The nerve! Doesn’t she know there’s a war going on? Is she one of THEM? One of those secular humanist hell-bound Santa-haters? You know, those people who are on the other side of The War on Christmas. The ones who detest Jesus . . . the baby Jesus.
It’s a war, and there’s no option to be Switzerland. You have to pick a side, they say. It’s either “Merry Christmas” or “Happy Holidays.” Either Jesus or Madelyn Murray O’Hair. Either heaven or . . . you get the idea.
Rise up, Christians! There’s a War on Christmas, and your very faith is threatened. The future of Christianity hangs on whether the part-time Best Buy computer geek with the clip-on tie acknowledges the “reason for the season” after he sets up your I-Pad.
What a crock of frankincense!
Certainly there is a war on Christmas. But it’s an inside job.
Jesus said that the Gates of Hell couldn’t prevail against the church. Maybe we should start acting like we believe that. There is no threat to the church or to Christianity from outside, from the “Happy Holidays” crowd.
The greatest threat to Christianity is Christians. It is we who have “taken Christ out of Christmas” by inflating the commercial aspect of Christmas until Best Buy is bigger than Bethlehem.
It’s fun to get all outraged, though. To point our fingers at “them” and enjoy our entitlement to moral superiority. Yay us!
Anger that is supposedly righteous feels good. It makes us feel superior.
In order to “defend Christmas” against this so-called war we threaten not to shop at establishments that dare to say “Happy Holidays.”
In other words, we want stores to say “Merry Christmas” so they will get our money. We basically want to buy statements of allegiance and honor to God. Sounds like Jesus to me! (That’s sarcasm.)
Do we need to hear “Merry Christmas” as we struggle to get our 70-inch TV out the door in order to assuage our own guilt at gold-plating the holiday (holy-day)? Perhaps our insistence on “Merry Christmas” is because we have so cheapened the remembrance of our Savior’s birth that WE need the reminder that it is Christmas (Christ’s mass) we are celebrating.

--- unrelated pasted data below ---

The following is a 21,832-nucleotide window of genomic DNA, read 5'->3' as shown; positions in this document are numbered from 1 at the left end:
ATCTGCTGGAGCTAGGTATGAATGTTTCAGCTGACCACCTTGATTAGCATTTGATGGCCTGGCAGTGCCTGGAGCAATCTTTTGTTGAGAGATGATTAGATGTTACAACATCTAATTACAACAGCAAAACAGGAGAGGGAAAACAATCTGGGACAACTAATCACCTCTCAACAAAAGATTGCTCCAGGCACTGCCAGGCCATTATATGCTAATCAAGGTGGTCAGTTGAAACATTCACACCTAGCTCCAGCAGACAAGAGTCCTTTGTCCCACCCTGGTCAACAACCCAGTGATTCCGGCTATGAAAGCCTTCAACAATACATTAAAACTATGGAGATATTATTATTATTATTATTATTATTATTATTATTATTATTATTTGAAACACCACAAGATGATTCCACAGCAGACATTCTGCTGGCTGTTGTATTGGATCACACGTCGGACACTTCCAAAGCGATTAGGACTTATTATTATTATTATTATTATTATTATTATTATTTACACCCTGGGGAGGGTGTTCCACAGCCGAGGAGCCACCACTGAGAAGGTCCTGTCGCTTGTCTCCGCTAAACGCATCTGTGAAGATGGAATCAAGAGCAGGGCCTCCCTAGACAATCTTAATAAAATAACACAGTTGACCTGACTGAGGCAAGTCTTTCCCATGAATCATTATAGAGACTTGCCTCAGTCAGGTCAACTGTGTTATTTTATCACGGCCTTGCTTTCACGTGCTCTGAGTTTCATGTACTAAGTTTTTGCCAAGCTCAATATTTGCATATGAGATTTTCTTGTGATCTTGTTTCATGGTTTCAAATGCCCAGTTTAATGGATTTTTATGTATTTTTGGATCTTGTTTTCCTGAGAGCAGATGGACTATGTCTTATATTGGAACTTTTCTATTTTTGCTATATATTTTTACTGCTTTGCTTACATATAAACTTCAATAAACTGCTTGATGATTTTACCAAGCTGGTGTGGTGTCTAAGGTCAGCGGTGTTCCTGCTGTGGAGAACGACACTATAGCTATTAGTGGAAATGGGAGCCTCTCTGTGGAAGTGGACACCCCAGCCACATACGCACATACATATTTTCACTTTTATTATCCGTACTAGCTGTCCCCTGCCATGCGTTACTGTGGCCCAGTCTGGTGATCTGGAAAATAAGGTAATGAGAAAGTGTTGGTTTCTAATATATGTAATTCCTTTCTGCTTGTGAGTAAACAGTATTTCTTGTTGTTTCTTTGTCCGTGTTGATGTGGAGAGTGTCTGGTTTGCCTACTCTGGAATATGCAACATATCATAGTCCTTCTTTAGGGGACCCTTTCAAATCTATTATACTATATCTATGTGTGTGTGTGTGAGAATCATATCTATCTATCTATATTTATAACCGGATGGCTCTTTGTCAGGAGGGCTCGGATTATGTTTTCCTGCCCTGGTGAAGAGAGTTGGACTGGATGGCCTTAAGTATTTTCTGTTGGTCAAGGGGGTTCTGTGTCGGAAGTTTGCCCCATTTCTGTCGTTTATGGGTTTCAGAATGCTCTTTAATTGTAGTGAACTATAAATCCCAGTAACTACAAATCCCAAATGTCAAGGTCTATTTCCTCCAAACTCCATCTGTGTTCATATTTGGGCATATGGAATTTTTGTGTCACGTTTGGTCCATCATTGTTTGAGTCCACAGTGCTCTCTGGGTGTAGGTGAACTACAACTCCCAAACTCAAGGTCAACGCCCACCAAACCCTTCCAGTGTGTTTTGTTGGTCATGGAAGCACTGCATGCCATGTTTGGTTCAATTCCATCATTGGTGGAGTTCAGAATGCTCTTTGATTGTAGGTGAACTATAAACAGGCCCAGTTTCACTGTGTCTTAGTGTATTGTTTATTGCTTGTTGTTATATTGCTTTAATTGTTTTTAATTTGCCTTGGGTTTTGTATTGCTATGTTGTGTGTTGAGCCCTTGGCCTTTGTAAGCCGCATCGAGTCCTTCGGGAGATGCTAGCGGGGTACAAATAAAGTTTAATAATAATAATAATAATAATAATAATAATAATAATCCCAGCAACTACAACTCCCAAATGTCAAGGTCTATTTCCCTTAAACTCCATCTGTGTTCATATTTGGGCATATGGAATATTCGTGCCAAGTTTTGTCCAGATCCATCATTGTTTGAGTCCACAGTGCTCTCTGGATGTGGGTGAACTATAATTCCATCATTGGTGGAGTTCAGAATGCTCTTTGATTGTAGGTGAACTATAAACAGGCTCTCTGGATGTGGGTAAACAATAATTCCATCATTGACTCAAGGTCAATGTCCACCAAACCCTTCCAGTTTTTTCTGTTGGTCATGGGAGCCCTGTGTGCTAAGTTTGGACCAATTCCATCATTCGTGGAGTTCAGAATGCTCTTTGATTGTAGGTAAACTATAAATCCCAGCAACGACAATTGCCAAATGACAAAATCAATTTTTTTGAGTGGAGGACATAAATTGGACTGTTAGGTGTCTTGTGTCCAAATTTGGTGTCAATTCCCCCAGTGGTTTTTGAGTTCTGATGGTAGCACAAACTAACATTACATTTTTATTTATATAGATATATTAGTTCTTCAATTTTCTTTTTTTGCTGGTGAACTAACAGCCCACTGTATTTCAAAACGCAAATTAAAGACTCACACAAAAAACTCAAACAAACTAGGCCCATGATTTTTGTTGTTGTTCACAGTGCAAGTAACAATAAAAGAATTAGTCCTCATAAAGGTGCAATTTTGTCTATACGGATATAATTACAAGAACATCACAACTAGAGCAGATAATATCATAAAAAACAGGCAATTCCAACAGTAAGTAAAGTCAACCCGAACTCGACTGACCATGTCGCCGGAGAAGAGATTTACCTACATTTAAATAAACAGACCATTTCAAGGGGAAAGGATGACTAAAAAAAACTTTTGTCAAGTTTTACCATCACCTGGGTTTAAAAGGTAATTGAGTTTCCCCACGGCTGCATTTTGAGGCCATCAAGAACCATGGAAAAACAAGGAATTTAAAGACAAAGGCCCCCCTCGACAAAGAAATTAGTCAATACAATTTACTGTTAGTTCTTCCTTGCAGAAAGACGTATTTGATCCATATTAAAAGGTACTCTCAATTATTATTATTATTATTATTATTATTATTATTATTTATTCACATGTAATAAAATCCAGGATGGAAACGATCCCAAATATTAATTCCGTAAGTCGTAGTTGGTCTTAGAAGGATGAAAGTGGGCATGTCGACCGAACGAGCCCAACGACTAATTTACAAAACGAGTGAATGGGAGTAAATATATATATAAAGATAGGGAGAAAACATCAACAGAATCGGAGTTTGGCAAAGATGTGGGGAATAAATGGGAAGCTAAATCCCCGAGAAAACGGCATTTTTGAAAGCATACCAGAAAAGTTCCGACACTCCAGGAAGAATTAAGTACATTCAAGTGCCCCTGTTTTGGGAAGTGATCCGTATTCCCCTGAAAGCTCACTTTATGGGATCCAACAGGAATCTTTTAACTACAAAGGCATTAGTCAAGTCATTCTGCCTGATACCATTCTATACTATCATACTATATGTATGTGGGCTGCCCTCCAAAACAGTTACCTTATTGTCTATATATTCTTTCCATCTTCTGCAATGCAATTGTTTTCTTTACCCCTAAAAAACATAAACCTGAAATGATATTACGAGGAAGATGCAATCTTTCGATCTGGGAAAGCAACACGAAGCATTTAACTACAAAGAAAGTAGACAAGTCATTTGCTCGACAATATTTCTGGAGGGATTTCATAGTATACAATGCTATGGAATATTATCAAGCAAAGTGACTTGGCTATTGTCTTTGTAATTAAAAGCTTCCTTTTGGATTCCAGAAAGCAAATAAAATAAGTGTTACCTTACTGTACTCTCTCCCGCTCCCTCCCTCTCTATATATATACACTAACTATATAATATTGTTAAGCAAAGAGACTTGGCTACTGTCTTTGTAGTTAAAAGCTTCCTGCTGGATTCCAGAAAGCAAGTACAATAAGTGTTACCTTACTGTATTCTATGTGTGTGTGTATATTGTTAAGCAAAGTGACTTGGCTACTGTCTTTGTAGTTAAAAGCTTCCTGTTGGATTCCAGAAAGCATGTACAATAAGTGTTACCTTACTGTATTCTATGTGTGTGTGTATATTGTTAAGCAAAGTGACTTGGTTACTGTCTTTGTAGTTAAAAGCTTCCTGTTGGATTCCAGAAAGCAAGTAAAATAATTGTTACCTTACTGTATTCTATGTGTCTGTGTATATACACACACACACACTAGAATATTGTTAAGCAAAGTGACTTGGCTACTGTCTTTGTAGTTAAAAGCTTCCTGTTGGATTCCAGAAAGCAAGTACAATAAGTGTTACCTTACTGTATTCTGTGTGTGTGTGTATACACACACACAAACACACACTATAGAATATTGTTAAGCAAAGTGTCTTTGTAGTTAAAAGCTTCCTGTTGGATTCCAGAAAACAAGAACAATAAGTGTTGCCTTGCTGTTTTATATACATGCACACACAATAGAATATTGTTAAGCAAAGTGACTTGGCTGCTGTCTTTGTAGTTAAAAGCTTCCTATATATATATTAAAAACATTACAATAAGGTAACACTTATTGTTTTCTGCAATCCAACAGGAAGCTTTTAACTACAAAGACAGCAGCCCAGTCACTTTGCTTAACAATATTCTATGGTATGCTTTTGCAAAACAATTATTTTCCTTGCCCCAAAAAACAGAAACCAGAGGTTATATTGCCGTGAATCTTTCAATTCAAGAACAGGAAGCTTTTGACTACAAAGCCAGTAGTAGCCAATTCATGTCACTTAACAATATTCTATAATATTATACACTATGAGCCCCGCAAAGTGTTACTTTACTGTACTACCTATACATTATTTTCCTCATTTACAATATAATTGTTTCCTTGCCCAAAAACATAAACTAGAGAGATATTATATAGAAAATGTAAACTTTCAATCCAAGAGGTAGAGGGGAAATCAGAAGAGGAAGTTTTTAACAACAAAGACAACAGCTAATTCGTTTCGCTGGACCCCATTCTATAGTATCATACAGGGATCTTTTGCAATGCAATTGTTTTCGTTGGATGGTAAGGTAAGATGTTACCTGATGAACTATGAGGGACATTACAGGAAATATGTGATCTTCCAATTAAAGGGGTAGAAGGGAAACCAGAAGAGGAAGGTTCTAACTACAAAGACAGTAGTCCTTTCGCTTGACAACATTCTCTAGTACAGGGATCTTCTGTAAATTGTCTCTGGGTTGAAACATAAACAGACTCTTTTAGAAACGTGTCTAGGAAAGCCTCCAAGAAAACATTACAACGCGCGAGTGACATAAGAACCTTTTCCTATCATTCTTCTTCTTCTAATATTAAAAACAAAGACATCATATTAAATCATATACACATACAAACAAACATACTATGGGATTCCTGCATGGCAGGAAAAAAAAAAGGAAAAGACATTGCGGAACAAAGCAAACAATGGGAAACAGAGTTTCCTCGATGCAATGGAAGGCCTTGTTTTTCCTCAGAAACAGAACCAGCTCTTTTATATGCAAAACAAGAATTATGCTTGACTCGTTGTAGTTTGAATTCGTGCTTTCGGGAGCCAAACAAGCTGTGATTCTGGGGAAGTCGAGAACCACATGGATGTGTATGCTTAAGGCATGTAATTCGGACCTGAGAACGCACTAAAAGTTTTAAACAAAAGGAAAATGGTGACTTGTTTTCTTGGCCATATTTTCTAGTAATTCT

Think about this . . . what does the orgy of opulence that is Black Friday and beyond have to do with the circumstances into which Jesus was born? Joseph and Mary were dirt-poor (we know that from the sacrifice they made at Jesus’ dedication). They lived in an impoverished country brutally occupied by a powerful empire. He would grow up to be a homeless man.
So the way to honor all of that is to . . . head out to the mall and shop ‘til I drop, and spend money I can’t afford (or don’t really have except in plastic promises to pay) on stuff I don’t really need.
And we want to fume about the lack of respect “the world” has for Christians and Christmas?
Perhaps we Christians need to respect Christmas first, and then maybe worry about “the world.” The more attention we pay to what stores say “Christmas” in their ads and which don’t, the farther we are from the manger. The more we focus on stores at all, the farther our attention is from what Jesus is all about.
Jesus said our hearts will be where our treasure is. So our hearts this time of year are at Target, Kohl’s, Amazon, and on and on. Which is fine, so the war theory goes, as long as they wish us a “Merry Christmas” as we are depositing our treasure and our hearts.
No wonder “the world” doesn’t respect Christmas. Or Christians. We come across as spoiled teenagers, “Say what I want! Do it my way! Me, me ME!”
Our petulance is off-putting at best. It is anti-evangelism. When I was an unChristian, this sort of stuff certainly did not draw me toward the church, it only pushed me farther away.
Do we think that by crankily correcting the Wal Mart cashier when she says “Happy Holidays” we are fulfilling Jesus’ command to “go and make disciples?” I’m sure she’s going to say, “I’ve been standing here for 7 hours checking out an endless stream of surly, impatient people. That guy who just got angry at me for not saying ‘Merry Christmas’ – I want what he’s got! I wonder what church he goes to?”
The greatest war ever was the one Jesus fought against sin, death and Satan. He won that war by laying down his life. He won that war with love . . . love for sinners like you and me . . . and for folks who don’t say “Merry Christmas.”
Perhaps that’s the way Christians should remember his birth. Not by going to war. Certainly not be demanding our “rights.”But instead by being more loving . . . even to those who greet us with “Happy Holidays.”